Writing an opera is an ambitious and even daring project. Even more ambitious is the task of converting a lengthy novel into an opera: especially, an intricate one like George Eliot’s Middlemarch, the subtle examination of English provincial society published during 1871–72.

Sara Duchovnay (Dorothea) and Philip Skinner (Edward Casaubon) © Jasmin Van T.
Sara Duchovnay (Dorothea) and Philip Skinner (Edward Casaubon)
© Jasmin Van T.

What has happened in librettist Claudia Stevens and composer Allen Shearer’s Middlemarch in Spring, which premiered this past weekend at Z Space in San Francisco, is a shift between complexities. Stevens has carved away at Eliot’s specific social insights, leaving behind the core of the novel in the story of Dorothea Brooke. Dodo, as her family calls her, is a serious and idealistic young woman. And as Eliot points out at the beginning of the book, she’s a young woman whose spirit is larger than her possibilities, who desires to make the world better and misunderstands the acquisition of knowledge as a form of wisdom. She marries the wrong man, but the pain that causes her brings her into clear understandings of herself. Her idealism ultimately transforms her into an ideal.

In some ways the story fits into the struggle of feminism within American culture, which is Stevens’ perspective, but not, I think, her intended message. Dorothea’s struggle is not about a failure of imagination, though, or about the reconfiguring of a paradigm. It is about the rigidity of a class structure that makes alternatives nearly impossible. It is here that the opera deviates radically from the original, and that is perhaps a good thing.

After having spent some four years working within the British system, which continues to observe late Victorian niceties especially within its privileged class, I can say with some confidence that Americans don’t understand the British. If we had even an inkling of the implications of their social system, especially in regard to ourselves as outsiders, then we would find costume dramas like Downton Abbey intolerable. Instead we continue on in a mysterious and sentimental reverence for what was often a cruel and deeply repressive system.

What I wanted to say, before my lapse into a cultural rant, is that the complexity that exists within the novel finds itself in Stevens and Shearer’s opera lodged in the merger between the American character of the creative team and its cast and the British character of the novel. As my ex-pat British friend who accompanied me to the performance pointed out: it would be very different to have a British cast perform Middlemarch in Spring. They would not have conveyed the same sense of agency. Even their bodily movements and style of singing would have changed our perception of the events described in the opera. I personally found this complexity fascinating and at times moving.

I seem to continue straying from Stevens and Shearer’s opera. Finally, I have to say that Middlemarch in Spring is charming, engaging, and romantic, despite its deviation from Eliot’s novel. I found the music especially wonderful.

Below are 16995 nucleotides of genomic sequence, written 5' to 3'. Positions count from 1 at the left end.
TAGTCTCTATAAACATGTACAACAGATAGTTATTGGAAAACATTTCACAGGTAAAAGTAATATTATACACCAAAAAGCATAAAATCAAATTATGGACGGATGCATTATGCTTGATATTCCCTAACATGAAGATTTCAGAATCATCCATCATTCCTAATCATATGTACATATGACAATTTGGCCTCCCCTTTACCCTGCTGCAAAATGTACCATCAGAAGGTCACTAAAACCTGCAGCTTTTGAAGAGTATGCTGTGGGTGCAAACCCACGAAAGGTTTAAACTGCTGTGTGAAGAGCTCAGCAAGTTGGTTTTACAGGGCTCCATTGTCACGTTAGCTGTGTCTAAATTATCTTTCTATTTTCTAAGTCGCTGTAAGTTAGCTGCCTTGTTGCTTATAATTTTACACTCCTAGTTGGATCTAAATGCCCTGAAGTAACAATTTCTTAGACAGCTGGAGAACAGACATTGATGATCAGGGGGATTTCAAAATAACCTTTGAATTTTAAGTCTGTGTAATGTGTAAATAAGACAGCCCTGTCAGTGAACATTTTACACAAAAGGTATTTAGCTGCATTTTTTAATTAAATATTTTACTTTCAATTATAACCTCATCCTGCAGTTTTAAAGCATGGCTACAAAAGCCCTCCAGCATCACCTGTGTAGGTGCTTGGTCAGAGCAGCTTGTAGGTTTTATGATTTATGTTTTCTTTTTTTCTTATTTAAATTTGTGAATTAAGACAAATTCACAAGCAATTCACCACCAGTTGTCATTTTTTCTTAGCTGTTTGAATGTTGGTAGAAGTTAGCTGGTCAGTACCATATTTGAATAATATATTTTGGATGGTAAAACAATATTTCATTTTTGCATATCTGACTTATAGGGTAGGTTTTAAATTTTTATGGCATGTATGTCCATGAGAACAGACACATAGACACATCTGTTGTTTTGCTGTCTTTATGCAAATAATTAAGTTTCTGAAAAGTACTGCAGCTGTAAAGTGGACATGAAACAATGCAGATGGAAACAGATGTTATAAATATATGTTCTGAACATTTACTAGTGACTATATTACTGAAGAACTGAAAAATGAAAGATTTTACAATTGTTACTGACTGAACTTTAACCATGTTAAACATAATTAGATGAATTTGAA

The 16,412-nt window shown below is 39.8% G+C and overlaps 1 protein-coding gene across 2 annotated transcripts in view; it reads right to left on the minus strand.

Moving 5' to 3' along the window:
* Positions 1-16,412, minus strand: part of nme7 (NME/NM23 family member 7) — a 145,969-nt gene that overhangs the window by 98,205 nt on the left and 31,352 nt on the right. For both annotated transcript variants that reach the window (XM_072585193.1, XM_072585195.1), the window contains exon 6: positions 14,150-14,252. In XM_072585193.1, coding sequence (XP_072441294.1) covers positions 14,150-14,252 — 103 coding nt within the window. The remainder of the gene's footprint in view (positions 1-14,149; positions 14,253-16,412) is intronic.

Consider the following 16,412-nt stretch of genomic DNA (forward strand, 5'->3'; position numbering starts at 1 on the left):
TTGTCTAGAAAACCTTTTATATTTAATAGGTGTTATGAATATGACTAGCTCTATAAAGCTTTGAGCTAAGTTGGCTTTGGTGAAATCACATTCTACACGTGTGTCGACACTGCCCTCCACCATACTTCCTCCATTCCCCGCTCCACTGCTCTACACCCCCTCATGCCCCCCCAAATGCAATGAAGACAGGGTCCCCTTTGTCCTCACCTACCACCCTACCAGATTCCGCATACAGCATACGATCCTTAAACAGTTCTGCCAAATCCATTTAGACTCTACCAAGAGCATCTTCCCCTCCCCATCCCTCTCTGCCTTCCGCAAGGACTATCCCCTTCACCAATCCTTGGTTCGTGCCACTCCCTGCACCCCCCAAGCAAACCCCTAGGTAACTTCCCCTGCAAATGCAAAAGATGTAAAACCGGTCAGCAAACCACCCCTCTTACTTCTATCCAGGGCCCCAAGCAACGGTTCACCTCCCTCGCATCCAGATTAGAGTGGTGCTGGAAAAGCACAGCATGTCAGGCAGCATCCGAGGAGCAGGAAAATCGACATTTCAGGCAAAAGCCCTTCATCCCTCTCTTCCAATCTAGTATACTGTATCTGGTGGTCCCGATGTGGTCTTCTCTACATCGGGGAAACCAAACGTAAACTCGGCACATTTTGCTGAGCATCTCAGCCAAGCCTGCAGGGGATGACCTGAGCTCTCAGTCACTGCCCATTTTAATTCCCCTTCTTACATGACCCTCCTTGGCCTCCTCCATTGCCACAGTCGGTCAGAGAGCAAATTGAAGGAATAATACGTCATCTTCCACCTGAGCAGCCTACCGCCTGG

Written for a chamber group of 11 musicians and performed by the Bay Area’s best – formidably talented musicians – under the stellar conducting of Jonathan Khuner, Shearer’s music is lush, elegant and witty. There is a playful irony that asserts itself in moments, in the flute’s flourishes during the Rev Casaubon’s pompous dictations, for example. And most lingering and enjoyably in the political campaign of Dorothea’s uncle, when the band took on the role of a jeering mob, in between playing its own raucous campaign song. They replaced the hearty British “hear, hear” with “right on!” And Tod Brody, the flutist, had the enviable commission of throwing stuffed fabric vegetables and fruit at Arthur Brooke. When I complimented Tod on his throwing arm after the performance, he modestly said he’d been waiting all his life to do that.

The singers were wonderful as well. With soprano Sara Duchovnay presenting a pure voiced Dorothea. Tenor Daniel Curran sang the role of Will Ladislaw beautifully. And Eugene Brancoveanu, who sang Sir James Chettam, is always a joy to hear, with his richly colored baritone. Tonia D’Amelio sang Dorothea’s sister Celia with ebullient flirtatiousness. And Philip Skinner gave Rev Casaubon a presence and depth that the original character lacked. Tenor Michael Mendelsohn created an amusing interpretation of Dorothea’s somewhat foolish but good-natured uncle.

Videos projected onto the metal latticework that comprised the sets by Mathew Antaky added an interesting spin to the psychological underpinnings of the story. The projections by Jeremy Knight used imagery from William Blake and Goya. Although Goya was a Spanish court painter, his graphics often used imagery, especially in the Desastres de la Guerra, which was grotesque and dreamlike. A true eccentric who talked to angels, Blake also struggled with the cruelties of the British class system, outlining his own form of utopia in his extensive writing and effusively colored prints. Using the imagery of the two artists to represent Dorothea’s inner emotional turmoil was an intriguing choice.